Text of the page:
Plus, there are a lot of cafes which serve really excellent cake!

 

Maybe it’s because I’m a Londoner…

This is a month of anniversaries for me. Today is my 5th wedding anniversary, and 16th anniversary of getting together with my husband. As always when I think about my relationship I thank my lucky stars that I have the enormous good fortune to be married to my best friend and favourite person.

This month also marks another very significant event; my 10th anniversary as a Londoner.pearly king and queen Annoyingly, as I am very much someone who remembers and marks special dates, I can’t recall the exact date I moved to London, but I do know it was October 2005. My love affair with London is of nearly as long standing as my love affair with my husband. Six days after getting together, at the beginning of our first term at university, we took the Oxford Tube to London for a day trip. Husband is a Londoner born and bred, and is passionate and hugely knowledgable about his city, so he was thrilled to have the opportunity to show me round the tourist sites, and I think my excitement and enthusiasm for them probably cemented our fledgling relationship.

We were poor students, so I don’t think we actually went in anywhere, or nowhere you had to pay, but we walked our legs off through Westminster and Soho, Piccadilly and St James, the City and the West End. We took a Routemaster bus, and got the Tube to Angel (just because I liked the name), and had a Pizza Hut all-you-can-eat buffet for lunch, before arriving back in Oxford exhausted and exhilarated in the early hours of the morning. During that day I fell irrevocably in love twice, with the boy and with the city. And clearly constance and fidelity are virtues of mine, because sixteen years later I still feel the same for them both.

I squatted a fair bit with my eternally patient in-laws, but it took another six years before we had our own London address – a tiny two-bedroom flat in a converted Victorian terrace in Clapham. One of the most vivid memories of my life is the night we moved in. A friend of ours had taken pity on our pathetic non-driving selves and hired a van to help us move our stuff down from Birmingham. We were renting furnished flats in those days, so ‘stuff’ mainly consisted of very many boxes of books. Inevitably the loading and the drive down took longer than we’d anticipated, and it was already dark when we arrived in Clapham. We parked the van illegally, and I was left with it to charm any passing traffic wardens while the boys carried the boxes in. Slightly stereotypical  division of roles, but there you go. I sat in the front of this van, gazing at the tall, thin Victorian houses with their brightly lit windows and unknown lives within, and thrilled head to foot at the sense of excitement and anticipation and possibility that London always conveys, and which I was finally a part of.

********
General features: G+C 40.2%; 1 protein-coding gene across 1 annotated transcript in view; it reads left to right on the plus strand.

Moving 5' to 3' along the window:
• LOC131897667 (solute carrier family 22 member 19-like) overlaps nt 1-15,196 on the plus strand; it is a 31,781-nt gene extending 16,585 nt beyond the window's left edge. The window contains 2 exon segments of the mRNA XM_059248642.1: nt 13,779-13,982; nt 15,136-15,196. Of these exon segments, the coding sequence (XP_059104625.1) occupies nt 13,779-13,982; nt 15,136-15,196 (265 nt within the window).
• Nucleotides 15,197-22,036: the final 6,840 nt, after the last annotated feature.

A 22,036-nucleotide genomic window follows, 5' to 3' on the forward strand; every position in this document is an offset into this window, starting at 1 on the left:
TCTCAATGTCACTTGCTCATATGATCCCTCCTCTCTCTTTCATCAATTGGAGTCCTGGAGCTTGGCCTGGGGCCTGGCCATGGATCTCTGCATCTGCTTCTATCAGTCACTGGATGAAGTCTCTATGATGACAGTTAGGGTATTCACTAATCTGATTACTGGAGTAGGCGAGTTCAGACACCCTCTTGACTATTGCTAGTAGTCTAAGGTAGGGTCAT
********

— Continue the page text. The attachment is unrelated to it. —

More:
We were only in Clapham two years before putting down our abiding Walthamstow roots, but I know the memory of that October evening will be with me my whole life.

One of the things I love most about London is that I feel confident describing myself as a Londoner, even though I wasn’t born here. The concept of the world in one city has become something of a cliche, but it is that way for a reason. This city of 270 nationalities and more than 300 languages can celebrate diversity whilst achieving coherence. I can be a Scouser, and a Northerner and a Londoner without a flicker of contradiction.